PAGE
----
Wedding Trends: Ceremony Designs

Monday, November 15, 2010

Before I tire you out on the subject of wedding attire, let's move onto something different. The ceremony is truly what the wedding is all about. There's not much room to differ from the tradition in this part of the wedding, though. The only thing that really can be altered is the exchange of the vows. The set up of the ceremony though, can go any way you wish :) The main trends I have noticed are again a return to simplicity, elegance and the outdoors.

Most weddings are now occurring outdoors. It's as if people are rejecting expensive wedding halls for the raw and simply beauty of nature. I personally like this fad, especially weddings that take place far away from the city. These basic, rustic ceremonies seem to outshine those performed in expensive places, such as a country club or upscale hotel. Basically it sums up to: indoor is out and outdoor is in.
Like other details of the wedding, people are refraining from modern motifs and opting for more quaint, old-fashioned, intricate designs. For the ceremony, one defining detail of this is the aisle itself. What can be laid on the ground of the aisle in a wedding? That's kind of a difficult question to be answered for any outdoor wedding. Sometimes the grass needs to covered so heels don't puncture the ground. A classic and elegant solution (with many options) is to use rugs. You can truly make the style completely your own, giving off so much of your personality in the ceremony. If you want an aisle with only grass, add touches to it with flowers. This could mean sprinkling petal all over, creating a design with petals or lining the aisle with small bushes. Your theme will determine what the best option is.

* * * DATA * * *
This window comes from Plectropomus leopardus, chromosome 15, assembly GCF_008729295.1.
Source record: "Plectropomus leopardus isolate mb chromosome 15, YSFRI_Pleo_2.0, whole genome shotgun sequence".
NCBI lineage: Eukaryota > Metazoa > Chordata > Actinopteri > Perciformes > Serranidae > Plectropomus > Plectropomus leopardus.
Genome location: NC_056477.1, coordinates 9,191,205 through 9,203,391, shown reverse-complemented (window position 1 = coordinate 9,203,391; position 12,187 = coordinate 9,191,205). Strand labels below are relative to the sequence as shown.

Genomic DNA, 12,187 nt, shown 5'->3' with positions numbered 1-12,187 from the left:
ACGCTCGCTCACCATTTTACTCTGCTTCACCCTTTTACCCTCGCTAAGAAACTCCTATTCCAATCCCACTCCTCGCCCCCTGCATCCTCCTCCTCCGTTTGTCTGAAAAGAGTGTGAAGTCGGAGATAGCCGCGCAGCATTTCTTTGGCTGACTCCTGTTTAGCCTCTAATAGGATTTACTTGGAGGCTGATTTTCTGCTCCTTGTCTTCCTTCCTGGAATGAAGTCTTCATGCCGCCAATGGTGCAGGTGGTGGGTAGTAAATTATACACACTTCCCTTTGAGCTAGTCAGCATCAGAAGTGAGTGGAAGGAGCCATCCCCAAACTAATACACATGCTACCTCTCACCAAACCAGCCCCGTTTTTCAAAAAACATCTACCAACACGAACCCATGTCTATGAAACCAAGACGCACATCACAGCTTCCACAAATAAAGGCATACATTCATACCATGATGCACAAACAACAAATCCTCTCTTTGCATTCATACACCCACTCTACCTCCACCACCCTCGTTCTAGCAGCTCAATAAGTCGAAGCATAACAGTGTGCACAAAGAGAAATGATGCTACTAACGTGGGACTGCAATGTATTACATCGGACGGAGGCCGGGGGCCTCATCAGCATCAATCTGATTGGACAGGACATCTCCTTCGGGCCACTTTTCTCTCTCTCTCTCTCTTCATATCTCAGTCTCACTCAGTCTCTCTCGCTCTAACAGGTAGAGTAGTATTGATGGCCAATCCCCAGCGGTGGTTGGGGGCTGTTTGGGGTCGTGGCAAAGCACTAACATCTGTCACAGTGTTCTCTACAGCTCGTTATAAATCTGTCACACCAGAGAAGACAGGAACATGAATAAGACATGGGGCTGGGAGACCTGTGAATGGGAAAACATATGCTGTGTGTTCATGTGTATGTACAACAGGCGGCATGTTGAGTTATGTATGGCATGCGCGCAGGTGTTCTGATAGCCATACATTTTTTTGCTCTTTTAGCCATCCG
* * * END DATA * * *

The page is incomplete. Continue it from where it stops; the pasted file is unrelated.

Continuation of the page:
The aisle is one of the two main portions of the ceremony design. The other is the altar. There is no true trend for this, because it changes with each individual couple. It also does greatly depend on your faith. Jewish altars will be quite different from a Catholic altar. Whatever you may choose, be sure to have it's colors and details match the aisle and other ceremony details.
Lastly, complimenting details around the ceremonial area are becoming quite important. This may be a flower on the back of the chair or ribbons on bushes near the guests' seating. One major trend is the seats themselves. For a traditional feel, some choose pews. It's a whimsical touch to have seats usually only used in a church outdoors. Some also grab several different types of chairs giving a casual ambiance to the ceremony. Or, you can go very old-fashioned and simply use hay for rows. No matter which choice, it's sure to be a return to an antique and overall olden motif.
It may seem that the wedding ceremony does not have much room for deviation from the common method of operation, but you can change it more than you think possible. For an outdoor wedding, the possibilities are almost limitless. Look at other weddings to see the return to old-fashionedness and see if these ideas breaking away from the ordinary work for you.